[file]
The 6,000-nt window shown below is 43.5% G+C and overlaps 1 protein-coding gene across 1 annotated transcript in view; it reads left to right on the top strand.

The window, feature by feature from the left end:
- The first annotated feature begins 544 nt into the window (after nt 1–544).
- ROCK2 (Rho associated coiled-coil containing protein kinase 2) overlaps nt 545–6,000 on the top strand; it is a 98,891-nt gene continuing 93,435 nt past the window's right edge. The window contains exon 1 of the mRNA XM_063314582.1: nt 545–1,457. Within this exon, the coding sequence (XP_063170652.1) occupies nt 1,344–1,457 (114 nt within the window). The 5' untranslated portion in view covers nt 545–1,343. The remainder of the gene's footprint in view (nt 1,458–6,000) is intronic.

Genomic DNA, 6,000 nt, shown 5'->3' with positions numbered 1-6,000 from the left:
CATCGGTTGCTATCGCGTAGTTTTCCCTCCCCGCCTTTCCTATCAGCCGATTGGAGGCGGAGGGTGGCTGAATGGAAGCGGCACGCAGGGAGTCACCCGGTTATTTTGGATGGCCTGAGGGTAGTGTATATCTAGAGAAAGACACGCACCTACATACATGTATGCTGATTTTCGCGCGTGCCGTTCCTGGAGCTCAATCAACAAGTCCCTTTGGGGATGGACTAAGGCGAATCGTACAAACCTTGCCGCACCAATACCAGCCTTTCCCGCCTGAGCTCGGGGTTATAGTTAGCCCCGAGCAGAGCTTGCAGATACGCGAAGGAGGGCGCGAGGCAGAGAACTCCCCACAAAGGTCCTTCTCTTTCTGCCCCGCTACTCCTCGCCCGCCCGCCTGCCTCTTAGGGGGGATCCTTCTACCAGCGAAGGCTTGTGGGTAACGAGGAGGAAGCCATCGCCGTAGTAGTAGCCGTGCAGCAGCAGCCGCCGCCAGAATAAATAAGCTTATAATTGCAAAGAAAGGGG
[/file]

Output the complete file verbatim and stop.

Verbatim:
The 6,000-nt window shown below is 43.5% G+C and overlaps 1 protein-coding gene across 1 annotated transcript in view; it reads left to right on the top strand.

The window, feature by feature from the left end:
- The first annotated feature begins 544 nt into the window (after nt 1–544).
- ROCK2 (Rho associated coiled-coil containing protein kinase 2) overlaps nt 545–6,000 on the top strand; it is a 98,891-nt gene continuing 93,435 nt past the window's right edge. The window contains exon 1 of the mRNA XM_063314582.1: nt 545–1,457. Within this exon, the coding sequence (XP_063170652.1) occupies nt 1,344–1,457 (114 nt within the window). The 5' untranslated portion in view covers nt 545–1,343. The remainder of the gene's footprint in view (nt 1,458–6,000) is intronic.

Genomic DNA, 6,000 nt, shown 5'->3' with positions numbered 1-6,000 from the left:
CATCGGTTGCTATCGCGTAGTTTTCCCTCCCCGCCTTTCCTATCAGCCGATTGGAGGCGGAGGGTGGCTGAATGGAAGCGGCACGCAGGGAGTCACCCGGTTATTTTGGATGGCCTGAGGGTAGTGTATATCTAGAGAAAGACACGCACCTACATACATGTATGCTGATTTTCGCGCGTGCCGTTCCTGGAGCTCAATCAACAAGTCCCTTTGGGGATGGACTAAGGCGAATCGTACAAACCTTGCCGCACCAATACCAGCCTTTCCCGCCTGAGCTCGGGGTTATAGTTAGCCCCGAGCAGAGCTTGCAGATACGCGAAGGAGGGCGCGAGGCAGAGAACTCCCCACAAAGGTCCTTCTCTTTCTGCCCCGCTACTCCTCGCCCGCCCGCCTGCCTCTTAGGGGGGATCCTTCTACCAGCGAAGGCTTGTGGGTAACGAGGAGGAAGCCATCGCCGTAGTAGTAGCCGTGCAGCAGCAGCCGCCGCCAGAATAAATAAGCTTATAATTGCAAAGAAAGGGG